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8 - Epilepsy and suicide: a neuropsychiatric analysis

Published online by Cambridge University Press:  05 October 2010

Michael Trimble
Affiliation:
Institute of Neurology, London
Bettina Schmitz
Affiliation:
Humboldt-Universität zu Berlin
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Summary

Introduction

According to eight reports, death by suicide occurs in 5% of patients with epilepsy, compared with 1.4% in the general population (Matthews and Barabas, 1981). Based on four reports, the four – to fivefold increase in suicides among patients with epilepsy over the rate in the general population is magnified to approximately 25–fold among patients with temporal lobe epilepsy (Barraclough, 1987). In a Danish study covering 14 years (Henriksen et al., 1970), 164 of 2763 patients with epilepsy died (an excess mortality rate of 273% compared to the number of deaths expected in the general population). While epilepsy was the cause of death in 26%, suicide was the cause of death in 20% (an excess mortality rate of 300%) at an average age at death of 32 years. For studies of an association between epilepsy and suicide to be statistically valid, the cohort must be standardized by age and sex, according to Stenager and Stenager (1992); most studies have not met these standards. The same authors pointed out that the variety of forms of epilepsy necessitates an examination of each syndrome singly for risk of suicide. Their second point is very significant, because the data available indicate that suicide is associated particularly with temporal lobe epilepsy.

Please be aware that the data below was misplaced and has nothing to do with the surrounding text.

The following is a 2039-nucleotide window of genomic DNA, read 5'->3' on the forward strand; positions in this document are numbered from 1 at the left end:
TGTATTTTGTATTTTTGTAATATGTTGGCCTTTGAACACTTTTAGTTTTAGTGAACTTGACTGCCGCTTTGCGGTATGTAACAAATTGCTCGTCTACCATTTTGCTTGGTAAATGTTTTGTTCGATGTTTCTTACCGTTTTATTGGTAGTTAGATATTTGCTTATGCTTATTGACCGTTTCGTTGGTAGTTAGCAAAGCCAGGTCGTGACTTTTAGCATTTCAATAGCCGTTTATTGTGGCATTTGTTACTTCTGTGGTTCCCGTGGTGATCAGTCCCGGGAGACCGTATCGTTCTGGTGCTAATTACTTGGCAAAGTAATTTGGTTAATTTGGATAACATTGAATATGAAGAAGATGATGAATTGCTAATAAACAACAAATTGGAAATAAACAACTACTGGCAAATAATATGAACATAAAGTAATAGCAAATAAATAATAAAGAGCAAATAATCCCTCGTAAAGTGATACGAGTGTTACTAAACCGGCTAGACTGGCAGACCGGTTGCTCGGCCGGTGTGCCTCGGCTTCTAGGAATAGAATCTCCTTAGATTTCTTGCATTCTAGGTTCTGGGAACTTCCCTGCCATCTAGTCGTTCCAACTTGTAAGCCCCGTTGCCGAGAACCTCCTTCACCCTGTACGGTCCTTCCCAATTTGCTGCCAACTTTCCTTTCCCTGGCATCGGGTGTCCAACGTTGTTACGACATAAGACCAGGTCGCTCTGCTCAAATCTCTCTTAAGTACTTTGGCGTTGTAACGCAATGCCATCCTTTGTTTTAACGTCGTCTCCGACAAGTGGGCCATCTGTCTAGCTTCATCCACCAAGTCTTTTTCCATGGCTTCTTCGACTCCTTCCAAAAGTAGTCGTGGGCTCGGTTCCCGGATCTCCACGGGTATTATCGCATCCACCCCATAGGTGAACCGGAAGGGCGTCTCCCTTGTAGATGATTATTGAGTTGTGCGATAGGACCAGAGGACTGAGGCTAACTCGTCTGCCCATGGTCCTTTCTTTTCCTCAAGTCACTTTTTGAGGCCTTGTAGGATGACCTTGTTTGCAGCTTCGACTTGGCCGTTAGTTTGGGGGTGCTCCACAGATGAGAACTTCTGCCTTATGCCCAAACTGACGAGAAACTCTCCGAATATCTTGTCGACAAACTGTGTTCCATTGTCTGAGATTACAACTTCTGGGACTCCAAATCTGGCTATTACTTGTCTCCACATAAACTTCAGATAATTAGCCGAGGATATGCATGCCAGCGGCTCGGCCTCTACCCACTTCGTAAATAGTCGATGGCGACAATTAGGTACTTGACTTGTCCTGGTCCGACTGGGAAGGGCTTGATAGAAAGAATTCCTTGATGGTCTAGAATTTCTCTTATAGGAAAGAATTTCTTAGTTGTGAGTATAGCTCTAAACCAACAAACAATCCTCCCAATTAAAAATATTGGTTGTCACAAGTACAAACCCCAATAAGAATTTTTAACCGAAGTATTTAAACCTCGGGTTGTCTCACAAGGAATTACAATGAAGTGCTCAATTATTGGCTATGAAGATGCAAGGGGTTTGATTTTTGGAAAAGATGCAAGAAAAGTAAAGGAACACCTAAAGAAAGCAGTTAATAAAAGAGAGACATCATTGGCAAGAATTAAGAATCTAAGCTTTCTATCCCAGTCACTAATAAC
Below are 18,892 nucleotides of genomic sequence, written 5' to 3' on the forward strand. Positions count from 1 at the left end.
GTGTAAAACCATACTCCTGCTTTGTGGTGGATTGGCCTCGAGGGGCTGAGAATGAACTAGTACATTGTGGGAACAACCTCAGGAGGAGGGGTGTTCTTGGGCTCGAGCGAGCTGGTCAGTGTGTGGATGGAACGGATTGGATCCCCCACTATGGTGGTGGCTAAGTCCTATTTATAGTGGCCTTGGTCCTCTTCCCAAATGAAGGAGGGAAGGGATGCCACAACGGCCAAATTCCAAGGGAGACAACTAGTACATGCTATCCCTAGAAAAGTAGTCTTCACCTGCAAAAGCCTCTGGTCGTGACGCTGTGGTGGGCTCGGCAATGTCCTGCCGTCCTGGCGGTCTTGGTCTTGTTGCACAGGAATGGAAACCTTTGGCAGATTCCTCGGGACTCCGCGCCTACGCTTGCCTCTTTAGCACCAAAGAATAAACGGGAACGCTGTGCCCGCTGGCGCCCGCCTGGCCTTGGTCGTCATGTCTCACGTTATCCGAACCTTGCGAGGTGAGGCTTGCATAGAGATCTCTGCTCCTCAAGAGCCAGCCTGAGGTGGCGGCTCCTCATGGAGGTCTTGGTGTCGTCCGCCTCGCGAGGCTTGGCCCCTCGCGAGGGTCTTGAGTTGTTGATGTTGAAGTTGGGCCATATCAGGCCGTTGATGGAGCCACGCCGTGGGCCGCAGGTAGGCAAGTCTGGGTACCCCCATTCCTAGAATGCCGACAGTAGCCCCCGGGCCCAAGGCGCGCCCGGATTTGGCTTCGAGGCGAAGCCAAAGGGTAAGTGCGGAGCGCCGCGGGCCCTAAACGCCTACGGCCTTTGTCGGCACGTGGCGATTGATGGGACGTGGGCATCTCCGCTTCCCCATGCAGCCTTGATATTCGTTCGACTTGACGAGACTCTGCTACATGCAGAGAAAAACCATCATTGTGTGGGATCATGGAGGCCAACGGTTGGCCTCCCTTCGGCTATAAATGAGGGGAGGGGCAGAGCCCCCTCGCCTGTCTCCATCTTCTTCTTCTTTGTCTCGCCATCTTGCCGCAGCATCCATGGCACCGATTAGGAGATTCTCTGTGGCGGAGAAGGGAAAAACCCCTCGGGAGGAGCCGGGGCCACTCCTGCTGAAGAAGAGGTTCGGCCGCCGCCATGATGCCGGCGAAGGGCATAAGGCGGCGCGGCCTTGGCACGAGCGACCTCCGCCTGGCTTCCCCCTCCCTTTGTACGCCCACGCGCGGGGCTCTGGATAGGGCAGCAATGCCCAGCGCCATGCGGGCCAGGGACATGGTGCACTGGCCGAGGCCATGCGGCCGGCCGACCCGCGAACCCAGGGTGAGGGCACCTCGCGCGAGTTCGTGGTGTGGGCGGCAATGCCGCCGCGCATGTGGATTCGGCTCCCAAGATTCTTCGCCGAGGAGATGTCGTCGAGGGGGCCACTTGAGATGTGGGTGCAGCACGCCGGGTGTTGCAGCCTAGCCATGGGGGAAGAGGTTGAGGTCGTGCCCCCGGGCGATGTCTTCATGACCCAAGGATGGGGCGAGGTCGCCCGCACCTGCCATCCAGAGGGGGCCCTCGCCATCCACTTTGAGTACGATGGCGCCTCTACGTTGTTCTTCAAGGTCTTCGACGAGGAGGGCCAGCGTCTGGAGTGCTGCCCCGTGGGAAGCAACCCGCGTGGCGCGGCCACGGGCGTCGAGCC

Suicide and attempted suicide

Murphy (1994) points out that it is important to distinguish between suicide and attempted suicide. Differences between epileptic patients who attempt suicide and those who complete the act are not established.

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Publisher: Cambridge University Press
Print publication year: 2002

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